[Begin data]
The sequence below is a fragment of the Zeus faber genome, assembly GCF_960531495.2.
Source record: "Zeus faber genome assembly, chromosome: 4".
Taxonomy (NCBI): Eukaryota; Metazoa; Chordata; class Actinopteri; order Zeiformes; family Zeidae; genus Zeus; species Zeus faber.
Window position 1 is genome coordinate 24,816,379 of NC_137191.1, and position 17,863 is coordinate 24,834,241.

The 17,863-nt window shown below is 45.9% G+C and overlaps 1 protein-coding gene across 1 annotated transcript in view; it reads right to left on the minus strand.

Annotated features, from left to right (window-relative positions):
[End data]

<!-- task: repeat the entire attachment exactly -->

The sequence below is a fragment of the Zeus faber genome, assembly GCF_960531495.2.
Source record: "Zeus faber genome assembly, chromosome: 4".
Taxonomy (NCBI): Eukaryota; Metazoa; Chordata; class Actinopteri; order Zeiformes; family Zeidae; genus Zeus; species Zeus faber.
Window position 1 is genome coordinate 24,816,379 of NC_137191.1, and position 17,863 is coordinate 24,834,241.

The 17,863-nt window shown below is 45.9% G+C and overlaps 1 protein-coding gene across 1 annotated transcript in view; it reads right to left on the minus strand.

Annotated features, from left to right (window-relative positions):